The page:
GUYS, Salvatore Ferragamo knows you want that $30,000 burgundy crocodile duffel -- and thinks it has the perfect lure. The brand's new men's boutique at the Beverly Center in L.A. -- the first of its kind in the country -- is a study in Italian-style man-luxe: 2,000 square feet of wood-grained walls, cream-colored floors and buttery leather couches where you can sip espresso while perusing the full men's collection that ranges from $160 neckties to that oh-so extravagant duffel.
Male desire, thy name is paneling. And comfy chairs. And a store environment to call your own. At least that's the formula that seems to be emerging as retailers train their powers of enticement on guys.
Looking beyond the purse-and-pumps model that built its business, Ferragamo is on the leading edge of a new and energetic grab for the hearts and wallets of men. Later this month, J. Crew is going man-centric, opening its first men's store in a converted Tribeca drinking establishment, with a curated "best-of" collection alongside Globe-Trotter luggage and vintage Borsalino hats. By next fall, Hermes and Ralph Lauren plan to have Manhattan real estate devoted solely to men's merchandise, and Tiffany recently opened its third men's jewelry store in Japan.
Why the sudden discovery of the XY chromosome? It turns out that in the current economic environment, men's shopping has been one of the few bright spots. According to Wendy Liebmann, chief executive of WSL Strategic Retail, a company that studies shopping habits, there are two reasons: Men are traditionally more optimistic than women on the economy ("Because they don't see the prices at the grocery store every other day," Liebmann says). And a new generation of style-savvy 20- to 40-year-old male shoppers is roaming the malls. The result is a retail landscape ripe for a shot of testosterone.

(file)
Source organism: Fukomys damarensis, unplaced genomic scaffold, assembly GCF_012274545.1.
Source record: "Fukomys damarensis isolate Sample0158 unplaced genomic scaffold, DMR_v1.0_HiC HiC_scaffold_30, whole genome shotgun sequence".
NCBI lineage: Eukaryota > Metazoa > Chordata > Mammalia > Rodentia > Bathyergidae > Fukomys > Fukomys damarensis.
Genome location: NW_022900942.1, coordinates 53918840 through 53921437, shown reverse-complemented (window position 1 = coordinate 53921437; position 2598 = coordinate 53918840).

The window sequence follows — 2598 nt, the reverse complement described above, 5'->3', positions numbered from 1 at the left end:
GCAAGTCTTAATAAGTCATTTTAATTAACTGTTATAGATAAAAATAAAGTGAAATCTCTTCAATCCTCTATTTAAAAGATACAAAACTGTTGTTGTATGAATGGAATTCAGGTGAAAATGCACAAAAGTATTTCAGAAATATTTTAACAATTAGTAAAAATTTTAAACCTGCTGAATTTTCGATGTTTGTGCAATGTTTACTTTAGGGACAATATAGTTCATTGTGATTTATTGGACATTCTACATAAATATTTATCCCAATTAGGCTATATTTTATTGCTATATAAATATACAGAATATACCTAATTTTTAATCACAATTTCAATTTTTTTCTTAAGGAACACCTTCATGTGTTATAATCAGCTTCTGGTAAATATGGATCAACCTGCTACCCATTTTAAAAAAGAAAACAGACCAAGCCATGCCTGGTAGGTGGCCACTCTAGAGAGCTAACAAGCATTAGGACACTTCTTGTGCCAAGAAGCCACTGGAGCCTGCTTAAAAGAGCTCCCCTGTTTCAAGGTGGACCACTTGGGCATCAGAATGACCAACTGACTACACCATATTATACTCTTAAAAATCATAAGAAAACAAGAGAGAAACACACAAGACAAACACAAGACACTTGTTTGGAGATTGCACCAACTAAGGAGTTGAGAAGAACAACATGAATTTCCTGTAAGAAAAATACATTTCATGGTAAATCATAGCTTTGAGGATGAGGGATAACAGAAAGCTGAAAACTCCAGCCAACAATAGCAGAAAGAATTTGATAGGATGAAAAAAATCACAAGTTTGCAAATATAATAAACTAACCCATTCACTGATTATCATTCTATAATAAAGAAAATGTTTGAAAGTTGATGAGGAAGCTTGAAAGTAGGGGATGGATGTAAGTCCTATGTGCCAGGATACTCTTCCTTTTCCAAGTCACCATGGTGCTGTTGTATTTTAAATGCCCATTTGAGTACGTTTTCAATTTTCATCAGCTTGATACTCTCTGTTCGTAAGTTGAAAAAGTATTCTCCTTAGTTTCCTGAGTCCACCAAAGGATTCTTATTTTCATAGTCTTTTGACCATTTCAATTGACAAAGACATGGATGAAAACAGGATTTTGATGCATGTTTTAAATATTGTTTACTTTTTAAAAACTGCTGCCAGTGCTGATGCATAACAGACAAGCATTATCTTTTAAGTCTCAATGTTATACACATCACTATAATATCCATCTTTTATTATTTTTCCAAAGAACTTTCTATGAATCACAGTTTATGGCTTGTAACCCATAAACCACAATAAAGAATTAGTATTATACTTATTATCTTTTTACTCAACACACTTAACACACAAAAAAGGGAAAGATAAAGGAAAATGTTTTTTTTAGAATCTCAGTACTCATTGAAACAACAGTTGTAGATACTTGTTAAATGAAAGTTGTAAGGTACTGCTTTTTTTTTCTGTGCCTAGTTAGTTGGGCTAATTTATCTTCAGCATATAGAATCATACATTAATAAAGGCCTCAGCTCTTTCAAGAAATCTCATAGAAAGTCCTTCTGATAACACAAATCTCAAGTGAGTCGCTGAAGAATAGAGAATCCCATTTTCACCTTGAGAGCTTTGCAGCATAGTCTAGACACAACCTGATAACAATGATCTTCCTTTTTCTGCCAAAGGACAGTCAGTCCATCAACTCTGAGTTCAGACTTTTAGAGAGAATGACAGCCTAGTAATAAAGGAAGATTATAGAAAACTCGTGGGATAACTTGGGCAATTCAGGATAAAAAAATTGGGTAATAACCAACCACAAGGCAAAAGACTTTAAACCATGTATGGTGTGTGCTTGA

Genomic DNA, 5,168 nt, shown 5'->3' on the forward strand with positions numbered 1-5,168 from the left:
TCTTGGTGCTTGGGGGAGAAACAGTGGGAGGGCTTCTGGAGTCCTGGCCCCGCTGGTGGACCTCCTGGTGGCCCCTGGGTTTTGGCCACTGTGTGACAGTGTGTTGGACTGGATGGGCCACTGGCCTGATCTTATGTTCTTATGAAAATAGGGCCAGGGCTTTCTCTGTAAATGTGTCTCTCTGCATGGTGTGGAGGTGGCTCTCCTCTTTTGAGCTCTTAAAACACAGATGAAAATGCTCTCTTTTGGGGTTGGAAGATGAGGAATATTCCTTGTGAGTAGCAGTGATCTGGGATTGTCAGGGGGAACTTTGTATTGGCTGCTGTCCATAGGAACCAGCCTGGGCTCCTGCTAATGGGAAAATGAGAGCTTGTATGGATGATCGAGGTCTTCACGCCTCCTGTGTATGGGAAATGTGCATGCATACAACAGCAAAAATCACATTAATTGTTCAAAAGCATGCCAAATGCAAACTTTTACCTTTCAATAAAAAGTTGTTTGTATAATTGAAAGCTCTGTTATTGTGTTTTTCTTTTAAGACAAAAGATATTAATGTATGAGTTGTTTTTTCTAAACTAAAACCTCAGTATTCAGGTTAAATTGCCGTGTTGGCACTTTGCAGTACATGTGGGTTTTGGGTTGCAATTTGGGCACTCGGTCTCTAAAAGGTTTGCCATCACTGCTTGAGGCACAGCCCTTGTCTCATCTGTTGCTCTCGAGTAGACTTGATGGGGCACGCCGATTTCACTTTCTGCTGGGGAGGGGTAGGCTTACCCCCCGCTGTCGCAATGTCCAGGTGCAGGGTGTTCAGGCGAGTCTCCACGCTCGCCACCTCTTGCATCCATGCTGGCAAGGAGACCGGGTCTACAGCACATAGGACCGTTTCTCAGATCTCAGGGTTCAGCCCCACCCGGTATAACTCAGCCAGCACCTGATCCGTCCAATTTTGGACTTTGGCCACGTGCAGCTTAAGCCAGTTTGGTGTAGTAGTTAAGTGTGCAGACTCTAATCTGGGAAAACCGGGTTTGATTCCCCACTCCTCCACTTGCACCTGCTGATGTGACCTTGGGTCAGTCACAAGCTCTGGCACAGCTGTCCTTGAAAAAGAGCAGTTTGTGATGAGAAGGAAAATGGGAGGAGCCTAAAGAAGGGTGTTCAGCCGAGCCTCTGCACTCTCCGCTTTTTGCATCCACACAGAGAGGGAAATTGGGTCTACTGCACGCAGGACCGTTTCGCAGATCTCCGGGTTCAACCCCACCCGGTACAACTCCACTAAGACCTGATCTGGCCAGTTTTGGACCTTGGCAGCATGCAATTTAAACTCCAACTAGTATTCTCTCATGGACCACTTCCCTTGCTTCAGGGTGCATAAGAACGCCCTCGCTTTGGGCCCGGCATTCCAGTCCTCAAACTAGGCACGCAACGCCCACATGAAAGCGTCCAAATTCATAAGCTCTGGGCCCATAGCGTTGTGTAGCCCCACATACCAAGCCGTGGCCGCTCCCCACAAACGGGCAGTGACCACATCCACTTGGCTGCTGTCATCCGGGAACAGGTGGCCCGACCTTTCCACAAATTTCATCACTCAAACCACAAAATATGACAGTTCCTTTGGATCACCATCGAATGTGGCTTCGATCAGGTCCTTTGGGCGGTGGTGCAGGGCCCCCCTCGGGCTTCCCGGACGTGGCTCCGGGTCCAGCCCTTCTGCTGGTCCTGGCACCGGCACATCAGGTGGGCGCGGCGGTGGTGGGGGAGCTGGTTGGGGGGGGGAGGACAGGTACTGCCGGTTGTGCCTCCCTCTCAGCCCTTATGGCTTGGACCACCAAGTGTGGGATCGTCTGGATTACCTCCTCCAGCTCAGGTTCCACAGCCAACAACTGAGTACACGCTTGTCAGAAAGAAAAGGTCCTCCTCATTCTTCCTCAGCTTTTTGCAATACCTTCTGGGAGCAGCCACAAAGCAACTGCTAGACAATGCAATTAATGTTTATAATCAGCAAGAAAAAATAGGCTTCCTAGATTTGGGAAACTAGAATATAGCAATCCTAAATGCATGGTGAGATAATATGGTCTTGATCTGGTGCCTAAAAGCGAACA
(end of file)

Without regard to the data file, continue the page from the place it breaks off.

Since it opened June 28 , the Ferragamo shop, sandwiched between Lucky Brand Jeans and Mont Blanc on the mall's seventh floor, has done better than expected, Ferragamo USA President Vincent Ottomanelli says -- even though the company's Rodeo Drive flagship, with men's and women's clothes and accessories, is just a mile and a half away.
"Six or seven years ago, there wouldn't have been the interest," Ottomanelli says. "We might have sold a bunch of shoes, but it wouldn't have supported a whole store."
Liebmann agrees. "These guys aren't just running in with their heads down to buy a blue button-down and a pair of chinos and leave," she said. "They are more apt to absorb and experience fashion." And having the brand's entire men's collection in one place helps ensure that this customer -- whether he's looking for a key chain or a pair of patent leather sneakers -- is less likely to leave empty handed.
But the new store doesn't just have more merchandise, it also looks markedly different from the brand's others. It's darker and almost clubby, with walnut fixtures and limestone floors, and more intimate display cases holding $295 leather wallets, $115 calfskin credit card cases and $160 money clips.
There's none of the soaring glass and gleaming metal shelves characteristic of other Ferragamo boutiques and no need to hunt for a hidden male enclave in a space dominated by a wall of women's handbags. And for the first time, Ottomanelli says, a Ferragamo store has a VIP area where guys can just chill out.
The retail outpost as pseudo-bar/gathering place isn't accidental, Liebmann says. "What you're starting to see is the recognition from retailers that it isn't just about a different physical space; it's about a different mood, a different environment. And sometimes another floor in the same building isn't enough."
It's an approach being used beyond the luxury labels too. Preppy staple J. Crew is putting the final touches on its men's-only space -- the former Liquor Store bar at 235 W. Broadway in New York City.
When the Liquor Store location opens later this month, it will be with the original fixtures -- including the bathrooms and the bar itself -- intact, as a showcase for the pricier men's pieces in the line, including Japanese selvage denim and broken-in chinos, collaborations with Red Wing and Thomas Mason and an assortment of old-school brands like Mackintosh coats and Timex watches.
And this is just the beginning.
"This is definitely a turning point," Liebmann says. "Retailers are realizing they have to create an emotional experience that makes these guys feel comfortable. This isn't your father's Oldsmobile -- or your father's Brooks Brothers for that matter."